Relativity founder Ryan Kavanaugh paid himself $2.6 million after the company emerged from bankruptcy in 2016, even as the company failed to pay bankruptcy fees or file tax returns, according to the U.S. trustee’s office.
The trustee has raised objections to Relativity’s latest bankruptcy filing, which came last month. In court papers, the trustee’s office expressed concern that the bankruptcy is designed to benefit Kavanaugh and lender UltraV Holdings at the expense of other creditors.
“This is a case that cries out for a robust investigation of potential avoidance actions,” wrote Greg Zipes, an attorney for the trustee’s office in New York, arguing that some creditors may wish to nullify transfers to preferred parties.
UltraV is set to acquire the company through a bankruptcy sale, and has agreed to retain Kavanaugh as a consultant on a $10,000-a-month contract, which includes an equity incentive in the reorganized company. The bankruptcy process would wipe out other creditors’ claims on the company.
Relativity first went bankrupt in 2015, and was reorganized the following year with a plan to raise more than $100 million in fresh equity. However, the new investment never materialized and the company was forced to declare bankruptcy for a second time last month.
In the bankruptcy filing, the company’s chief restructuring officer, Colin Adams, acknowledged that Relativity had not prepared audited financial reports since 2014. In addition, the trustee’s office said it was informed by Relativity’s representatives that “given the poor state of the Debtors’ records, it would be difficult for the Debtors to provide the United States Trustee with specifics about what sums were paid to whom” since the company emerged from its initial bankruptcy. In addition, the trustee was informed that “the Debtors had not filed certain tax returns, and that no extensions of time were sought or granted.”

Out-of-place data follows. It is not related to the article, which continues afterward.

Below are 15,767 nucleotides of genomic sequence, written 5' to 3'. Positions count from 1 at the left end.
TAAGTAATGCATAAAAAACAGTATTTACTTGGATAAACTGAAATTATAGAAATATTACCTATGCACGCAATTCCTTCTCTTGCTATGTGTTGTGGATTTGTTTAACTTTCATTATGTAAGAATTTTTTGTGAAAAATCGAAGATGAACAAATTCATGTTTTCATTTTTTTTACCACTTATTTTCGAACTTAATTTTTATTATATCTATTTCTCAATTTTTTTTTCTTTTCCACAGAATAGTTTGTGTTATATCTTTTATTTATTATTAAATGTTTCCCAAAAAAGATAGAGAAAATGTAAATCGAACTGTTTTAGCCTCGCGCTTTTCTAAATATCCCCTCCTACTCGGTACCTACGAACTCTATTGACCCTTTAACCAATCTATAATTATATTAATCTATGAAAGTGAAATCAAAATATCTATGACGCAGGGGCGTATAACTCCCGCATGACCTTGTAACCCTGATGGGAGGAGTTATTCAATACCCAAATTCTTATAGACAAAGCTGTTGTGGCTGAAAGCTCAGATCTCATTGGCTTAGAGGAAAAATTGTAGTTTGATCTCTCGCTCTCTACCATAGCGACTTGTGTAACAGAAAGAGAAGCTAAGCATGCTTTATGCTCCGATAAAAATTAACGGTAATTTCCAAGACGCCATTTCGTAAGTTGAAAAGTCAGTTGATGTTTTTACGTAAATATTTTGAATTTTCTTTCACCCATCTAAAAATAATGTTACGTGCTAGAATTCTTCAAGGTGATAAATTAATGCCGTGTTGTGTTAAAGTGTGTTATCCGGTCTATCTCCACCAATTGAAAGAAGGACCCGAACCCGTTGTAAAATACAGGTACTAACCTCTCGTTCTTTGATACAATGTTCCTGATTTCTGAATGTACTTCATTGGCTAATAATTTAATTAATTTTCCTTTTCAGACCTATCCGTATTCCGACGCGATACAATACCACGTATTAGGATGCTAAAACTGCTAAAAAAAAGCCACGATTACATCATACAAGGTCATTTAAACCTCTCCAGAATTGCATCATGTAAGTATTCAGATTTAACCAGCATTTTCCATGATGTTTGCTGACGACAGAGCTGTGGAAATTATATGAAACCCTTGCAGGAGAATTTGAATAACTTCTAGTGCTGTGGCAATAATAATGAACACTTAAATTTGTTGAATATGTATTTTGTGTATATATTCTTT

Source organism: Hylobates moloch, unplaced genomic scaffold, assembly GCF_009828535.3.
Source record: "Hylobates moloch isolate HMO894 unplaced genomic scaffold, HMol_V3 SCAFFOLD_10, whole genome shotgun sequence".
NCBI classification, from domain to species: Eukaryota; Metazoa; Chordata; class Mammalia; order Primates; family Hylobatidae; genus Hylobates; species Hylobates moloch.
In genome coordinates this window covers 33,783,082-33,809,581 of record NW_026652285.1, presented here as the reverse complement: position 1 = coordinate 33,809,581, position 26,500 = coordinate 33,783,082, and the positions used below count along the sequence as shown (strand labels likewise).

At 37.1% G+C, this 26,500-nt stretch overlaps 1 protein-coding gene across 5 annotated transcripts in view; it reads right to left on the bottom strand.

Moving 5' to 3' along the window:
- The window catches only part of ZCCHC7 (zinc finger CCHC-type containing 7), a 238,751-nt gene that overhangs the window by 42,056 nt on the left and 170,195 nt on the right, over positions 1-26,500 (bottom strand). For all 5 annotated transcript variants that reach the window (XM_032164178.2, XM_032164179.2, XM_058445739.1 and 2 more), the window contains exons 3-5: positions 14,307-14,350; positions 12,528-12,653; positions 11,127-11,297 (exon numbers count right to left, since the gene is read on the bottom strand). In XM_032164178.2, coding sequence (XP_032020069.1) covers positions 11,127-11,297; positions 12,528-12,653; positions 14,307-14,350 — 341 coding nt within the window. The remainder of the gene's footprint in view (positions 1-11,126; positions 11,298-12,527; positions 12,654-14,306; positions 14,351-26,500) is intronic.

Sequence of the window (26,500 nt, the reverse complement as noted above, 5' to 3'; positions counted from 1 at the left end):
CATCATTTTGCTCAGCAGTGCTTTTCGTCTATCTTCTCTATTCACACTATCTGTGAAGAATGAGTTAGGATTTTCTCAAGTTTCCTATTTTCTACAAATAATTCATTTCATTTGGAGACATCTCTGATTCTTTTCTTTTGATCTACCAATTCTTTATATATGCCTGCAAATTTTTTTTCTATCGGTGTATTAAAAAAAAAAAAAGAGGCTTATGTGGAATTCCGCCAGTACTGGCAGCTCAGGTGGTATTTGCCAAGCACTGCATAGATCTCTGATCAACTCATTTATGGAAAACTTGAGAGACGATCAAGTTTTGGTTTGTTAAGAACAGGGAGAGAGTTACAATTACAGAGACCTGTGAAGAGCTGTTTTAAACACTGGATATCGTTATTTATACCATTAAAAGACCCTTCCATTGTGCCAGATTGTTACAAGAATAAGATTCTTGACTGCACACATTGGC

“As it turns out, the Debtors have apparently been unable to pay even the administrative claims owed under the confirmed (bankruptcy) plan” of 2016, Zipes wrote in a filing on May 9. “In summary, while the Debtors appear to have raised some capital and paid down some debt, their finances are largely a mystery, apparently even to themselves.”
In a filing on Tuesday, Zipes wrote that the trustee had recently learned that Kavanaugh paid himself a salary of $2.6 million between April and November of 2016. Kavanaugh stepped down as CEO at the end of 2016, but continued to hold the majority of the company’s equity.
The trustee also raised concerns about whether the UltraV sale agreement is in fact an arm’s length transaction. In its bankruptcy filing, Relativity stated Kavanaugh had left the company by the time the sale agreement was negotiated. But the trustee stated that subsequent investigation shows that Kavanaugh had access to Relativity’s computer systems, even after the bankruptcy was filed on May 3. He had access to Relativity’s email, bank accounts, and servers until May 8, and was not fully cut off from access to the bank accounts until May 12, according to the trustee.
The trustee’s office has objected to UltraV’s plan to provide interim bankruptcy financing, saying the terms could improperly advantage UltraV and make it difficult to investigate potential claims. Relativity has said that it is “hemorrhaging” cash, and has already drawn on emergency funds from UltraV to support its operations.